As a normal routine the first thing a child does when he/she arrives home is to cut on the television. I have a 4-year-old child, and he does this on an everyday basis. If he acts disobedient, I would tell him that he cannot watch television for that day and he will begin to apologize for his disobedience.
Everything that I see on television for my children is a reflection of somebody’s vision. Programs do not just “happen”; they are a product of policy. It is hard to sit down with my child and watch a family show without the characters using some form of profanity, or displaying some form of violence (and we wonder why our young children are threatening to blow up schools). Whether you know it or not, children do what they see other people do. If they watch a television show that has a lot of profanity and violence in it, they will grow up wanting to use profanity, and use guns to solve problems instead of talking about the problem with an adult. TV violence makes children more aggressive, make children afraid, show children that violence is a good way to solve problems.
On a daily basis, my child watches between 3-4 hours of television. This is more time than I spend with my child one-on-one. Too much TV means less time for family fun, creativity, and imagination. By children spending more time watching television, he does not get enough exercise. They don’t develop good motor skills such as running, jumping, climbing, skipping, and throwing a ball. They also have lower reading and language skills.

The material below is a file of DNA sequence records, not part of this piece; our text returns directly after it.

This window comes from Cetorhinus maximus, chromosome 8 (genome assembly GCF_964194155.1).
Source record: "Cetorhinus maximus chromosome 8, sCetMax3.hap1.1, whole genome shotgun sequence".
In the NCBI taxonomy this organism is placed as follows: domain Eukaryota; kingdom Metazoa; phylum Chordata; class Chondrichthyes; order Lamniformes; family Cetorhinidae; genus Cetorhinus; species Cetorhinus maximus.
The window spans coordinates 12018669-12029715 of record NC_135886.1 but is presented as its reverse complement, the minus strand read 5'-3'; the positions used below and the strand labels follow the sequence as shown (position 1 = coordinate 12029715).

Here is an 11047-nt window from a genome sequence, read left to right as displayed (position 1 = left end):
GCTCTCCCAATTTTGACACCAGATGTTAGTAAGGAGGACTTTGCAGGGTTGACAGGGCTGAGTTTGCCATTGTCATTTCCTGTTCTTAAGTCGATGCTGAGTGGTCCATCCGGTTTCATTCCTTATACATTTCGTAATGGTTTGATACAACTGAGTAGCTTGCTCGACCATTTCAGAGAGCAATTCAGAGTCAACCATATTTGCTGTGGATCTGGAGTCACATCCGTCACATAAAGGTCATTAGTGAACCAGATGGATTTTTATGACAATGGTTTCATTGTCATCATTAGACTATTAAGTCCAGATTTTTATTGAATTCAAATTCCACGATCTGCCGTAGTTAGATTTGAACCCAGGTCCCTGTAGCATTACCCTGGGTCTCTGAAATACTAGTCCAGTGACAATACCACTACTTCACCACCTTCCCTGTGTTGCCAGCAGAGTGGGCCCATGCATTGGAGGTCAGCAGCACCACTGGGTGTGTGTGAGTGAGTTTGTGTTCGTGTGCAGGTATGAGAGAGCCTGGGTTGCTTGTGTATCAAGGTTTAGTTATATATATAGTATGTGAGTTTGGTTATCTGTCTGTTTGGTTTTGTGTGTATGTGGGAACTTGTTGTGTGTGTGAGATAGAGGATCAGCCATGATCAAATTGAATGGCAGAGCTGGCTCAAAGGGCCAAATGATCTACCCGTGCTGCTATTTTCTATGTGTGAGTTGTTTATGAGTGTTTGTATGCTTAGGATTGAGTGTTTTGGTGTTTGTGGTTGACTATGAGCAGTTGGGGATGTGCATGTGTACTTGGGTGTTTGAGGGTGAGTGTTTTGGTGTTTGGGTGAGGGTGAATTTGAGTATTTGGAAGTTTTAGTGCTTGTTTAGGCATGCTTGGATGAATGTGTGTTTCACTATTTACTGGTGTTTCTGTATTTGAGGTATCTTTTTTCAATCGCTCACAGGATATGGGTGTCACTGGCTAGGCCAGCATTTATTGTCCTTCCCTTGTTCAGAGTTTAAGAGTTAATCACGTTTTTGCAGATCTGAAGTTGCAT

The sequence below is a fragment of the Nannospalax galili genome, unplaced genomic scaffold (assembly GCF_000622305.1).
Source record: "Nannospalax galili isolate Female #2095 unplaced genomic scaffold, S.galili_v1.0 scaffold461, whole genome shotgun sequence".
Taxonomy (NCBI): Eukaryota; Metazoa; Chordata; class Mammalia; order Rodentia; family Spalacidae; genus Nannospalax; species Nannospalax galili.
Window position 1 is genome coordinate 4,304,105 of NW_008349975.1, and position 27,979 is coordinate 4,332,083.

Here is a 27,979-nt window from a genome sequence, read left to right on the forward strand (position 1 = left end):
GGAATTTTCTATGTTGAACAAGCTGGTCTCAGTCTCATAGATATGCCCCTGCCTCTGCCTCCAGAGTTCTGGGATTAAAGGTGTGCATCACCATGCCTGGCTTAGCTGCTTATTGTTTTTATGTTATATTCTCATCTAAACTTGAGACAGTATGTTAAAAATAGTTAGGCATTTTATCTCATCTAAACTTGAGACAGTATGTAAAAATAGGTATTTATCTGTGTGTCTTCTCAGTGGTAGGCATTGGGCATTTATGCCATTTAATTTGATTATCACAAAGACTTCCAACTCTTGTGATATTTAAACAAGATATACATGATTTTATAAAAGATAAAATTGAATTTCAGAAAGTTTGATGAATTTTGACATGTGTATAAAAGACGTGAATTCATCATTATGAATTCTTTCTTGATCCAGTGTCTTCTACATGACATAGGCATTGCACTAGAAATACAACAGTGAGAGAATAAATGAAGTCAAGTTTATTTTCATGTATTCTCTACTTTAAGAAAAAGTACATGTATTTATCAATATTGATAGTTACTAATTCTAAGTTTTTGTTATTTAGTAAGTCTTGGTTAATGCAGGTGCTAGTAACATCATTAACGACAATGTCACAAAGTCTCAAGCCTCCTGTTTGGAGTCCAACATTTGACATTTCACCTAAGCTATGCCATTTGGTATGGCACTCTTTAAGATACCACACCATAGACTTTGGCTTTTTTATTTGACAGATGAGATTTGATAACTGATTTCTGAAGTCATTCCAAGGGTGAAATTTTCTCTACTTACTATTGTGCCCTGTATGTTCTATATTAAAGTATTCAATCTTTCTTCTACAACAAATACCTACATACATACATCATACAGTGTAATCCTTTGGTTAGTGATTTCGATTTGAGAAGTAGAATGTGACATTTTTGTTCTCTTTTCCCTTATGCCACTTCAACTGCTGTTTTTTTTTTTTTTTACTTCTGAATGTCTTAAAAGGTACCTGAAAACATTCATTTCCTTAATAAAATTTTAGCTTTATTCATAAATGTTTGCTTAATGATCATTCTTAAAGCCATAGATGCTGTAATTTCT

TV is not only a bad thing, it can be a good tool if the parents use it well. Many programs help children learn and teach good values such as Mr. Rogers Neighborhood and Sesame Street. These programs can also teach children how to cooperate, be kind, and be sensitive.
To use TV well, parents should:
Screen what their child watches.
Change channels when you see violent, offensive, or adult programs and explain why.
Look for nature programs.
Set time limits on how many hours a day your child can watch television.
Turn off the TV when nobody is watching it. Don’t let it run in the background.
Watch TV with your child.
If parents try to use some of these simple guidelines, they’re child will be a better child. When you watch TV with your children, try to talk about what you are seeing, ask questions about the program, and help your child think about what is happening. Remember that a young child can’t tell what is pretend and what is real life. You will need to explain a lot.